Malibou Lake - Wild Fires - Cinematography
Swipe right for before and after.
✨Water exhibition & the story of the beautiful house that sat on a rock,
overlooking the dam at Malibou Lake. ✨ Thank you A Smith Gallery and Elizabeth Avedon for selecting my image, Malibou Lake to be part of the "water” exhibition with @asmithgallery . It has also been selected for inclusion in "The 27", a limited-edition hardbound art book of the exhibition. So grateful for this opportunity. These images are now historical because the house pictured here no longer exists. The Woolsey fires of 2018 went right thru the Malibou Lake community, (my childhood community) and took about 36 houses with it. I am grateful that my childhood home still stands. Swipe above to see the before and after the fires. It was a terrible loss for many, but the community has come back even stronger.
Interesting fact is that this house used to be owned by the cinematographer, Arthur Edeson. He was one of the Founders of the American Society of Cinematographers and part of the 15 original members of the ASC when it was established in 1919.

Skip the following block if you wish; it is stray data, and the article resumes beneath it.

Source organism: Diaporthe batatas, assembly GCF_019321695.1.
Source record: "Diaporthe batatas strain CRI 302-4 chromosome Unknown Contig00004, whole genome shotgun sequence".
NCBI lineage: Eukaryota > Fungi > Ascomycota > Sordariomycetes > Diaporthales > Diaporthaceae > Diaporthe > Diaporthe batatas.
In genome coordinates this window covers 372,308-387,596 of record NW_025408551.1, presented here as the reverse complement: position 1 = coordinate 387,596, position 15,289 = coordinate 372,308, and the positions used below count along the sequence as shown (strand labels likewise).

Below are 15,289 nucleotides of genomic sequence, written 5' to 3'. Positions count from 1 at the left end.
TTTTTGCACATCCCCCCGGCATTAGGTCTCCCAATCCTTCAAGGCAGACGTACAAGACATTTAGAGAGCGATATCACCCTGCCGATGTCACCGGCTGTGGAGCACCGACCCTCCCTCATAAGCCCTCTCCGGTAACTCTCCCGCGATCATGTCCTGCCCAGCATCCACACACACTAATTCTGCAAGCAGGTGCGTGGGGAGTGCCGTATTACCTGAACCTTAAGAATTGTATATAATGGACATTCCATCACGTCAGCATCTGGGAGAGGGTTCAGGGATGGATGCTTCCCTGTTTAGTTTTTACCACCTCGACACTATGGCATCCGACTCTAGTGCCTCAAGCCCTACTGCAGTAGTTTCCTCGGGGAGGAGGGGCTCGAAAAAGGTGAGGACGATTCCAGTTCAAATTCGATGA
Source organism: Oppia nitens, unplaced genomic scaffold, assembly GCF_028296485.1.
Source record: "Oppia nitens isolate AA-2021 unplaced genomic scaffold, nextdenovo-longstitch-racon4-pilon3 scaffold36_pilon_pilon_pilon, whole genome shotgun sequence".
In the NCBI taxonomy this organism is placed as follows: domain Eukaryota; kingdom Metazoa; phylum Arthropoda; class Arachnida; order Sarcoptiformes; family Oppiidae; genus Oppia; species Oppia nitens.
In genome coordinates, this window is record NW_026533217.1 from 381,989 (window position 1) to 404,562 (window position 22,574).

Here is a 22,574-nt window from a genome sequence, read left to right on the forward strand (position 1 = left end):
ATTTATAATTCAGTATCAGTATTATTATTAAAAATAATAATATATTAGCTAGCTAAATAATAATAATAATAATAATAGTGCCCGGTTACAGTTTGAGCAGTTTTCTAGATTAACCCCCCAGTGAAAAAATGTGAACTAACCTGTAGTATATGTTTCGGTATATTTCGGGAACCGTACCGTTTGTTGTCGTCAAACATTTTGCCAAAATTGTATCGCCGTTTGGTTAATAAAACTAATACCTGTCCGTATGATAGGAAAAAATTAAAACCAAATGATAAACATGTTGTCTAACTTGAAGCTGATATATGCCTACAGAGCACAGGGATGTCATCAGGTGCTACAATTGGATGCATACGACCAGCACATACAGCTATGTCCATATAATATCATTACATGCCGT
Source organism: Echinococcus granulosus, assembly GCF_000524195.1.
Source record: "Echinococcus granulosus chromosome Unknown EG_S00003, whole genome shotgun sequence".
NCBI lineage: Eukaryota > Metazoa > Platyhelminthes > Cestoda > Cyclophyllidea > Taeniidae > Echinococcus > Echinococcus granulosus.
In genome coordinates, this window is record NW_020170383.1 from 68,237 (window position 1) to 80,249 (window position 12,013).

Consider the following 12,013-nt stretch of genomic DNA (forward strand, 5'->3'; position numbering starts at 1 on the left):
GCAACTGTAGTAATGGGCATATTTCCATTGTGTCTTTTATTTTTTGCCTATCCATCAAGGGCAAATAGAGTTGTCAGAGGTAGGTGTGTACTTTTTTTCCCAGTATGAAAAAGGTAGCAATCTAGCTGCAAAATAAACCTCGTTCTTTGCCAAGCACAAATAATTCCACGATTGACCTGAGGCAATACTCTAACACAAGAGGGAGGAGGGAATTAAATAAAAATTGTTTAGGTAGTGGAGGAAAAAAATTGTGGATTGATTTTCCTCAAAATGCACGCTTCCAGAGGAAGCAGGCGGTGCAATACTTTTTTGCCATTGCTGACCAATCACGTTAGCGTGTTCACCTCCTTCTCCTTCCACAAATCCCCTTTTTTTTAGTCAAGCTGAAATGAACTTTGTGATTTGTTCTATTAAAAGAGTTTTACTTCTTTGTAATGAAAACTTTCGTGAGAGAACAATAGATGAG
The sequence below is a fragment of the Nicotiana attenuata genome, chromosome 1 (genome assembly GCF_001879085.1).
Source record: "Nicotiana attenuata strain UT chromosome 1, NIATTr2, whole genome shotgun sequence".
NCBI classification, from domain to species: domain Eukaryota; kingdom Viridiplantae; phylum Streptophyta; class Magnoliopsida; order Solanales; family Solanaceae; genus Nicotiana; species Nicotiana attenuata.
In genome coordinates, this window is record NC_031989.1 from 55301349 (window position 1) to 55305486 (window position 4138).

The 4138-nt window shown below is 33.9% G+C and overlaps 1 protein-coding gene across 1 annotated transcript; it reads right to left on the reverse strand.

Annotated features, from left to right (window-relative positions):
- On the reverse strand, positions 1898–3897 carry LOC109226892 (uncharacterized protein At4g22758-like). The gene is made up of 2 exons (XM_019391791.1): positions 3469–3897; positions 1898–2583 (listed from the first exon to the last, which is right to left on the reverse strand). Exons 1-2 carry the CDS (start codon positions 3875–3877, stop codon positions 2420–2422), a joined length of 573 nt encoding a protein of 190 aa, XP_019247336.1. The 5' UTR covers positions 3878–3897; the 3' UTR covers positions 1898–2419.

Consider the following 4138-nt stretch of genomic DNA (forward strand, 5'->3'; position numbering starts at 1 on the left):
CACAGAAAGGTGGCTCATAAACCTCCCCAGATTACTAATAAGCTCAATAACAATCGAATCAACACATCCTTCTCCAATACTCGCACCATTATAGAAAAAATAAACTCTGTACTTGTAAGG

Edeson’s cinematographer credits include some of the best remembered films of all time: The Maltese Falcon (1941), Casablanca (1943), Frankenstein (1931) (Filmed at the lake), The Invisible Man (1933) and Mutiny on the Bounty (1935). Born in New York City on October 24, 1891, Edeson was barely making a living as a portrait photographer in 1910 when he decided to try his hand at the movies.
Edeson never lost his interest in photography and began to shoot portraits of his fellow actors. His photos caught the attention of cinematographer John Van den Broeck, “In those times, flat lighting was the rule of the day,” Edeson wrote. “However, I began to introduce some of the lighting ideas I had learned in my portrait work — a suggestion of modeling here, an artistically placed shadow there — and soon my efforts tended to show a softer, portrait-like quality on the motion picture screen. This was so completely out of line with what was considered ‘good cinematography’ in those days that I had to use my best salesmanship to convince everyone it was good camerawork.”